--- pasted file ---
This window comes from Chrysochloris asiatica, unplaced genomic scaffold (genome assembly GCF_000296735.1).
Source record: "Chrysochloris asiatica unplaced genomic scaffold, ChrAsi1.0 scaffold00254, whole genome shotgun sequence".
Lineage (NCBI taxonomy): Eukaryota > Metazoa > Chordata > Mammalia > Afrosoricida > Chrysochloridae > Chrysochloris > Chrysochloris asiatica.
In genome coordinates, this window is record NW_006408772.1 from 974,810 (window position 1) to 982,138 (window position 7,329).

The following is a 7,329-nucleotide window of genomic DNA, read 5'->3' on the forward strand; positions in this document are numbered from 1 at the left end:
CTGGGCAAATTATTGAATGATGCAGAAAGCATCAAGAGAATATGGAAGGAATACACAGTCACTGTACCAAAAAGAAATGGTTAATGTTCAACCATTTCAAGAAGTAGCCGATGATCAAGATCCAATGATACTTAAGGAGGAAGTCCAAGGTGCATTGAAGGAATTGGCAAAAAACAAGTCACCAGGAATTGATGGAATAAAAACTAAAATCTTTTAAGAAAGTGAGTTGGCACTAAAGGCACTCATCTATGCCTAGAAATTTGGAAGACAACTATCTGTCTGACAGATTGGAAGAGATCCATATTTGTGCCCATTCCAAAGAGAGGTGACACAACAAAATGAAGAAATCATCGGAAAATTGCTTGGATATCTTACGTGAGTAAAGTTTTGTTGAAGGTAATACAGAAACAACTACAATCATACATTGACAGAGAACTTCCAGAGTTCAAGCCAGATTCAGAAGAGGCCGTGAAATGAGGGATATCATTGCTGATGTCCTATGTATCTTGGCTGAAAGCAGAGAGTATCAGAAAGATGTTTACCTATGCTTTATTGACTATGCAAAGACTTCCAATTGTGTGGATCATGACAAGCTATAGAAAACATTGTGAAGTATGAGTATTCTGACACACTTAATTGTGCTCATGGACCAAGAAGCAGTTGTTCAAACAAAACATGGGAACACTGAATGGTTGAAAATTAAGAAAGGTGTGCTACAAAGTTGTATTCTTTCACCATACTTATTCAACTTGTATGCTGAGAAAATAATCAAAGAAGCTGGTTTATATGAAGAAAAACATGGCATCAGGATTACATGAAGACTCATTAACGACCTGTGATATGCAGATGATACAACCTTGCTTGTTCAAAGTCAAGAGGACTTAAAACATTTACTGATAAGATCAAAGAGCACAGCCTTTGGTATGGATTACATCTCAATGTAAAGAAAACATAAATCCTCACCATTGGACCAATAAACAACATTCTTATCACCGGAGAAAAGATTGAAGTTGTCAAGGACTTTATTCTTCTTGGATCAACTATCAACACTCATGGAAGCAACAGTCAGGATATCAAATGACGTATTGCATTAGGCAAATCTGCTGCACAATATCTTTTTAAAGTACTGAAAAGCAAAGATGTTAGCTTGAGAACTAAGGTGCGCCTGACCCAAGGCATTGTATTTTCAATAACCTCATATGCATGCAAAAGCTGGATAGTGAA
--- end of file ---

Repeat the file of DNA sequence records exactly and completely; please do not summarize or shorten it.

This window comes from Chrysochloris asiatica, unplaced genomic scaffold (genome assembly GCF_000296735.1).
Source record: "Chrysochloris asiatica unplaced genomic scaffold, ChrAsi1.0 scaffold00254, whole genome shotgun sequence".
Lineage (NCBI taxonomy): Eukaryota > Metazoa > Chordata > Mammalia > Afrosoricida > Chrysochloridae > Chrysochloris > Chrysochloris asiatica.
In genome coordinates, this window is record NW_006408772.1 from 974,810 (window position 1) to 982,138 (window position 7,329).

The following is a 7,329-nucleotide window of genomic DNA, read 5'->3' on the forward strand; positions in this document are numbered from 1 at the left end:
CTGGGCAAATTATTGAATGATGCAGAAAGCATCAAGAGAATATGGAAGGAATACACAGTCACTGTACCAAAAAGAAATGGTTAATGTTCAACCATTTCAAGAAGTAGCCGATGATCAAGATCCAATGATACTTAAGGAGGAAGTCCAAGGTGCATTGAAGGAATTGGCAAAAAACAAGTCACCAGGAATTGATGGAATAAAAACTAAAATCTTTTAAGAAAGTGAGTTGGCACTAAAGGCACTCATCTATGCCTAGAAATTTGGAAGACAACTATCTGTCTGACAGATTGGAAGAGATCCATATTTGTGCCCATTCCAAAGAGAGGTGACACAACAAAATGAAGAAATCATCGGAAAATTGCTTGGATATCTTACGTGAGTAAAGTTTTGTTGAAGGTAATACAGAAACAACTACAATCATACATTGACAGAGAACTTCCAGAGTTCAAGCCAGATTCAGAAGAGGCCGTGAAATGAGGGATATCATTGCTGATGTCCTATGTATCTTGGCTGAAAGCAGAGAGTATCAGAAAGATGTTTACCTATGCTTTATTGACTATGCAAAGACTTCCAATTGTGTGGATCATGACAAGCTATAGAAAACATTGTGAAGTATGAGTATTCTGACACACTTAATTGTGCTCATGGACCAAGAAGCAGTTGTTCAAACAAAACATGGGAACACTGAATGGTTGAAAATTAAGAAAGGTGTGCTACAAAGTTGTATTCTTTCACCATACTTATTCAACTTGTATGCTGAGAAAATAATCAAAGAAGCTGGTTTATATGAAGAAAAACATGGCATCAGGATTACATGAAGACTCATTAACGACCTGTGATATGCAGATGATACAACCTTGCTTGTTCAAAGTCAAGAGGACTTAAAACATTTACTGATAAGATCAAAGAGCACAGCCTTTGGTATGGATTACATCTCAATGTAAAGAAAACATAAATCCTCACCATTGGACCAATAAACAACATTCTTATCACCGGAGAAAAGATTGAAGTTGTCAAGGACTTTATTCTTCTTGGATCAACTATCAACACTCATGGAAGCAACAGTCAGGATATCAAATGACGTATTGCATTAGGCAAATCTGCTGCACAATATCTTTTTAAAGTACTGAAAAGCAAAGATGTTAGCTTGAGAACTAAGGTGCGCCTGACCCAAGGCATTGTATTTTCAATAACCTCATATGCATGCAAAAGCTGGATAGTGAA